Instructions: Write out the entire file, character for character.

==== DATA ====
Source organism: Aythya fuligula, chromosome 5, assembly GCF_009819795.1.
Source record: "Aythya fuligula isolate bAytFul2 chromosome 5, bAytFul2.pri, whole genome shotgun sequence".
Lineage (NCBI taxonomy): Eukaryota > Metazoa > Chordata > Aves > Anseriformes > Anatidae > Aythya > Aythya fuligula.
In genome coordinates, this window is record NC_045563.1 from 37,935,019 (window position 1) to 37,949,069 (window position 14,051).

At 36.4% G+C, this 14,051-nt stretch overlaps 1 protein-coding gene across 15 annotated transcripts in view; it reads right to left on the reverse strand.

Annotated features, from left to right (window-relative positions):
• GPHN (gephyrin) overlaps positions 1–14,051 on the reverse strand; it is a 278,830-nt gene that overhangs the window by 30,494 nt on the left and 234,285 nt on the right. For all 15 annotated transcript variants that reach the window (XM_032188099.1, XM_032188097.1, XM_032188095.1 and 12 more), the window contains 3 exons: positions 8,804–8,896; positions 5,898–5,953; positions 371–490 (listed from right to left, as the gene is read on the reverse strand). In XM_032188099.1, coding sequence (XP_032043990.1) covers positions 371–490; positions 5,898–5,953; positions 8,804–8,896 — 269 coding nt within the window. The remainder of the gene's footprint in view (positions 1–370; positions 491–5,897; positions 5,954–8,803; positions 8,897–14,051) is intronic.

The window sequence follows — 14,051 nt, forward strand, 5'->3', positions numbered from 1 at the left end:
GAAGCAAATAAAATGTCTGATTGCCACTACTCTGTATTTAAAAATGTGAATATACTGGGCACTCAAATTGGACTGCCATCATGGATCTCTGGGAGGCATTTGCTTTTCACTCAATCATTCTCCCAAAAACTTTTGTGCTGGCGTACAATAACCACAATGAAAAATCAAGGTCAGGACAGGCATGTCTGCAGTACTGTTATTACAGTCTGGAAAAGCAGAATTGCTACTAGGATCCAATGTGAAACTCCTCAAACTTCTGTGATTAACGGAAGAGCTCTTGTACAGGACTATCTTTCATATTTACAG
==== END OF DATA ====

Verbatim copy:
Source organism: Aythya fuligula, chromosome 5, assembly GCF_009819795.1.
Source record: "Aythya fuligula isolate bAytFul2 chromosome 5, bAytFul2.pri, whole genome shotgun sequence".
Lineage (NCBI taxonomy): Eukaryota > Metazoa > Chordata > Aves > Anseriformes > Anatidae > Aythya > Aythya fuligula.
In genome coordinates, this window is record NC_045563.1 from 37,935,019 (window position 1) to 37,949,069 (window position 14,051).

At 36.4% G+C, this 14,051-nt stretch overlaps 1 protein-coding gene across 15 annotated transcripts in view; it reads right to left on the reverse strand.

Annotated features, from left to right (window-relative positions):
• GPHN (gephyrin) overlaps positions 1–14,051 on the reverse strand; it is a 278,830-nt gene that overhangs the window by 30,494 nt on the left and 234,285 nt on the right. For all 15 annotated transcript variants that reach the window (XM_032188099.1, XM_032188097.1, XM_032188095.1 and 12 more), the window contains 3 exons: positions 8,804–8,896; positions 5,898–5,953; positions 371–490 (listed from right to left, as the gene is read on the reverse strand). In XM_032188099.1, coding sequence (XP_032043990.1) covers positions 371–490; positions 5,898–5,953; positions 8,804–8,896 — 269 coding nt within the window. The remainder of the gene's footprint in view (positions 1–370; positions 491–5,897; positions 5,954–8,803; positions 8,897–14,051) is intronic.

The window sequence follows — 14,051 nt, forward strand, 5'->3', positions numbered from 1 at the left end:
GAAGCAAATAAAATGTCTGATTGCCACTACTCTGTATTTAAAAATGTGAATATACTGGGCACTCAAATTGGACTGCCATCATGGATCTCTGGGAGGCATTTGCTTTTCACTCAATCATTCTCCCAAAAACTTTTGTGCTGGCGTACAATAACCACAATGAAAAATCAAGGTCAGGACAGGCATGTCTGCAGTACTGTTATTACAGTCTGGAAAAGCAGAATTGCTACTAGGATCCAATGTGAAACTCCTCAAACTTCTGTGATTAACGGAAGAGCTCTTGTACAGGACTATCTTTCATATTTACAG